Our review relies solely upon those excerpts from the
deposition testimony that Willner's had attached to its motion
documents before the superior court: the motion for summary
judgment, the reply to Noreen's opposition to summary judgment,
and the motion for reconsideration.
9 We note that there is documentary evidence that Noreen
deposited a $20,000 check drawn on his trust account for his fee
in the Rosson case in an account he held at the First National
Bank of Anchorage during the morning of March 28, 1989. If one
accepts Noreen's testimony that he wrote the $20,000 check at the
same time he authorized the $80,000 cashier's check, this deposit
is powerful support for Noreen's testimony that these
transactions took place before the levy was served. However, if
the March 29 debit memo casts doubt on the timing of the
authorization for the cashier's check, it may also cause doubt on
Noreen's testimony that he wrote the $20,000 check at the same
time that he authorized the cashier's check.
10 In the alternative, Willner's argues extensively that
under the theory of equitable subrogation, it and other creditors
"stand in the shoes"of Rosson, Inc., and that Noreen therefore
breached his fiduciary duty to the corporation itself. However,
the record indicates that Willner's did not present this theory
to the superior court. The closest that Willner's comes to
arguing an equitable subrogation theory is a one-sentence remark,
without citation to authority, in its opposition to summary
judgment: "Here, Willner's a known creditor, stepped into the
insolvent corporate 'shoes' of Rosson and Company, Inc. for
purposes of asset entitlement." Willner's makes a similar one-
sentence remark in its motion for reconsideration. Though the
concept of equitable subrogation indeed has been described with
the metaphor that Willner's uses, see Atlanta Int'l Ins. Co. v.
Bell, 475 N.W.2d 294, 298 (Mich. 1991) ("Equitable subrogation
has been described as a 'legal fiction' that permits one party to
stand in the shoes of another."), Willner's cursory remarks in
its motion documents do not demonstrate that Willner's offered
such a theory to the superior court. Therefore, Willner's cannot
raise this argument on appeal. See Gates v. City of Tenakee
Springs, 822 P.2d 455, 460 (Alaska 1991).
11 Former AS 10.05.216(c) stated in part:
The directors who vote for or
assent to the distribution of assets of a
corporation to its shareholders during the
liquidation of the corporation without the
payment and discharge of, or making adequate
provision for, all known debts, obligations,
and liabilities of the corporation are
jointly and severally liable to the
corporation for the value of the assets
distributed, to the extent that the debts,
obligations and liabilities of the
corporation are not paid and discharged.
(Emphasis added). This provision was reenacted, in slightly
modified form, as part of the new Alaska Corporations Code. See
12 Former AS 10.05.594(a) provided that the dissolution of
a corporation did not "take away or impair a remedy available to
or against the corporation, its directors, officers, or
shareholders, for a right or claim existing, or a liability
incurred, prior to dissolution if an action or other proceeding
is commenced within two years after the date of dissolution."
Though the parties disputed the applicability of this limitations
period in their summary judgment motions, this issue is not
before us on appeal.
Furthermore, the formal dissolution of Rosson, Inc.
occurred in 1985. The corporation filed its suit against the
Borough in 1988, well after the limitations period had run, and
the allegedly improper transfer of the Borough settlement
proceeds to Thomas Rosson occurred in 1989.
13 Though it was one of many unsecured creditors to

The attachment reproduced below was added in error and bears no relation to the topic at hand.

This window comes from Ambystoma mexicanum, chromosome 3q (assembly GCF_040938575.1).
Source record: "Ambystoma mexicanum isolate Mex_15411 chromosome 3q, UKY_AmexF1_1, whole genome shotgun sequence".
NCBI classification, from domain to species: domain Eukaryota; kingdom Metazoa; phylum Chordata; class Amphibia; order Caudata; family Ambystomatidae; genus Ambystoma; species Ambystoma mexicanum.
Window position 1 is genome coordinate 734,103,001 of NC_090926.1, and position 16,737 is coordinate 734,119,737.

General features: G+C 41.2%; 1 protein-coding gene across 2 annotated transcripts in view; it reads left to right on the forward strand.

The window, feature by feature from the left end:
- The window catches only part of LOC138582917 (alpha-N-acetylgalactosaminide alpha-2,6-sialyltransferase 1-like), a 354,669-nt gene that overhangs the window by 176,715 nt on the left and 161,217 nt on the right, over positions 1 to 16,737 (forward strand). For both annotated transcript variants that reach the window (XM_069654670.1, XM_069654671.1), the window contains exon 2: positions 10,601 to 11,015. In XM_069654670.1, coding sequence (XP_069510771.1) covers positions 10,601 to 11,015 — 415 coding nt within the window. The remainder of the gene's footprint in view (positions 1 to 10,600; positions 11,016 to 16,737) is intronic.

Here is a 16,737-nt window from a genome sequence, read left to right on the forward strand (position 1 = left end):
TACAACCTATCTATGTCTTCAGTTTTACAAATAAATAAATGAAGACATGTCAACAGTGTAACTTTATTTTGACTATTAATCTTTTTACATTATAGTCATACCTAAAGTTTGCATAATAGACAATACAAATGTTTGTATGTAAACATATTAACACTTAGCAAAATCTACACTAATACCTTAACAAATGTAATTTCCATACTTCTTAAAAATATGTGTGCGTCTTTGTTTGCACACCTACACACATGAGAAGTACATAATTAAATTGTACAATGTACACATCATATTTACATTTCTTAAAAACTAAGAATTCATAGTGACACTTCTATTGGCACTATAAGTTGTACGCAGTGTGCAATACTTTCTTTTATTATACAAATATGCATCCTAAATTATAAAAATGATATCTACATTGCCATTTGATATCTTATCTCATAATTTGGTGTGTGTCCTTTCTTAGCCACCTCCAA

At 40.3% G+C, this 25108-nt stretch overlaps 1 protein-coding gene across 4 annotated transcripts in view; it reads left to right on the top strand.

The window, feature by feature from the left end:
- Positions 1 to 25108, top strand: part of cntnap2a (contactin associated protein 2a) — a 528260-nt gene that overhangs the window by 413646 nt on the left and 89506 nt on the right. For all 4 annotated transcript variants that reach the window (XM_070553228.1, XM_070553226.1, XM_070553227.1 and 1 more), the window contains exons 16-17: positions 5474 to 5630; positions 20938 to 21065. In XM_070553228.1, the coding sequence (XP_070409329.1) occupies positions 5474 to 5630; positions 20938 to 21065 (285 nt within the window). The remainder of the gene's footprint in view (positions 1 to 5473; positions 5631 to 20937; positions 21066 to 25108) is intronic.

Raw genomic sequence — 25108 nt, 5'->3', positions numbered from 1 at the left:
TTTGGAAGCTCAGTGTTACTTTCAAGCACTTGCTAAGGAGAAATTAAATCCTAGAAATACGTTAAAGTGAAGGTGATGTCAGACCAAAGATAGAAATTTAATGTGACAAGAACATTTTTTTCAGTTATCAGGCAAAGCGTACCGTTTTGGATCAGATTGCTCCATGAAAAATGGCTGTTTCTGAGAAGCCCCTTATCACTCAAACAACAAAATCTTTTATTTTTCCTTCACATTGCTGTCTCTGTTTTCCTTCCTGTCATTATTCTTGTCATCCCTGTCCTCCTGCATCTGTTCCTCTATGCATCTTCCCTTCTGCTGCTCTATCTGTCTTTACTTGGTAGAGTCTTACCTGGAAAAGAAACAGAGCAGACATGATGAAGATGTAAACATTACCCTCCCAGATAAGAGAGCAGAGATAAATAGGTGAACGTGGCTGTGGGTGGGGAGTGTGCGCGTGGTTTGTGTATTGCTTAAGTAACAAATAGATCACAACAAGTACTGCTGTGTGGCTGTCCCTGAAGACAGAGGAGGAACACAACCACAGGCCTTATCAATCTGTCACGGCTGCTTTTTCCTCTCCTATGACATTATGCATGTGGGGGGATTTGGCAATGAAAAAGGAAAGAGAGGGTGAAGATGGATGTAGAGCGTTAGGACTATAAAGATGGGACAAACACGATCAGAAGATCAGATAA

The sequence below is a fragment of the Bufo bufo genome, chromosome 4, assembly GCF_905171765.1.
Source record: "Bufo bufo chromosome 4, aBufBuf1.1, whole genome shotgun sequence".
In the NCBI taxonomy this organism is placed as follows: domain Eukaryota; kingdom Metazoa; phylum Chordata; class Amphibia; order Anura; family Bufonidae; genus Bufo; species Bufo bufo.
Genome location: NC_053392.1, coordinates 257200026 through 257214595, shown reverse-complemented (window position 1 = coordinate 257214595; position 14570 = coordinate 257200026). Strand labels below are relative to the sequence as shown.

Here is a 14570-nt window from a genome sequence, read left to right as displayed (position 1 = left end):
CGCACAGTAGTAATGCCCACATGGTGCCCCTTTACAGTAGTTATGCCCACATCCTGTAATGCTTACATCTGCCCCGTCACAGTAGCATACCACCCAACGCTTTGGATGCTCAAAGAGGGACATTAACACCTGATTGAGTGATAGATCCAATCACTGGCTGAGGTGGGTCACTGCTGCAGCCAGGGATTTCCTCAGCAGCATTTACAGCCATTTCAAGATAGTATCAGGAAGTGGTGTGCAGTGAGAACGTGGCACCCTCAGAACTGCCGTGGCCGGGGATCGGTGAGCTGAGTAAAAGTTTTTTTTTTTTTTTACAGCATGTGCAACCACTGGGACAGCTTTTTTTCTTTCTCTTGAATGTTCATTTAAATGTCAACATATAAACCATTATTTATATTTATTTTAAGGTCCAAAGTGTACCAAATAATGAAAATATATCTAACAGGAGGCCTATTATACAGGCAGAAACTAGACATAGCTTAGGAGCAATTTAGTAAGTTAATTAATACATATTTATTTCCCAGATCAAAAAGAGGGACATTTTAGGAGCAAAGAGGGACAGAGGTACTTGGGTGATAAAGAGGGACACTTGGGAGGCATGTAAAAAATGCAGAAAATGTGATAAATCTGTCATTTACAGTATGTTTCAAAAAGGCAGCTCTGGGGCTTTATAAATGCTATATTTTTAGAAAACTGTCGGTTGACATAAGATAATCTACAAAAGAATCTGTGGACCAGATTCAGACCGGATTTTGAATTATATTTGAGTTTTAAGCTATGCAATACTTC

Rosson, Inc., Willner's is suing Noreen on behalf of itself
alone, and is suing for the full amount of the debt owed it, plus
interest. Had the proceeds from the Borough settlement remained
with the corporation, they would have been allocated among all
the creditors, with senior and secured creditors having priority
over junior and unsecured creditors such as Willner's. Many
jurisdictions that hold directors and officers of an insolvent or
dissolved corporation liable to creditors for an improper asset
distribution nonetheless disallow actions by single creditors or
require single creditors to sue on behalf of all creditors. See,
e.g., In re MortgageAmerica Corp., 714 F.2d 1266, 1271 (5th Cir.
1983) (construing Texas law to require money collected by a
single creditor to first be "distributed pro-rata to all
creditors"); Ficor, Inc. v. McHugh, 639 P.2d 385, 393 (Colo.
1982) (allowing all creditors as a group a cause of action for
directors' improper post-dissolution distribution); Portage
Insulated Pipe Co. v. Costanzo, 275 A.2d 451, 453 (N.J. App.
1971) (per curiam) (holding that where directors of an insolvent
corporation give improper priority to repaying one creditor over
another, a single creditor either must bring the action through a
receiver or must raise it in equity on behalf of all creditors);
Sutton v. Reagan & Gee, 405 S.W.2d 828, 834 (Tex. App. 1966)
(allowing action against director of insolvent corporation either
through a suit by the receiver or trustee in bankruptcy or
through a creditor's bill brought on all creditors' behalf).
Had Noreen not disbursed the proceeds from the Borough
settlement to Rosson, instead retaining the funds in his
attorney's trust account, he could have been vulnerable to claims
upon the funds not only from Willner's but also from Rosson,
Inc.'s other creditors. In such a situation, Noreen, as
stakeholder for the proceeds, could deposit them in the superior
court registry and file a claim for interpleader, requiring the
joinder of all of Rosson, Inc.'s creditors, in order to avoid
multiple liability and vexatious litigation. See, e.g., Johnston
v. All State Roofing & Paving Co., Inc., 557 P.2d 770, 773
(Alaska 1976); Alaska R. Civ. P. 22.
If upon remand it is determined that Noreen is liable
for wrongfully disbursing the proceeds for the Borough settlement
to Thomas Rosson, then any recovery against Noreen should be
deposited into the superior court registry, and Willner's should
notify all other creditors of the availability of these funds for
allocation. Allowing Willner's to recover on its own behalf is
not permissible, because doing so would prejudice other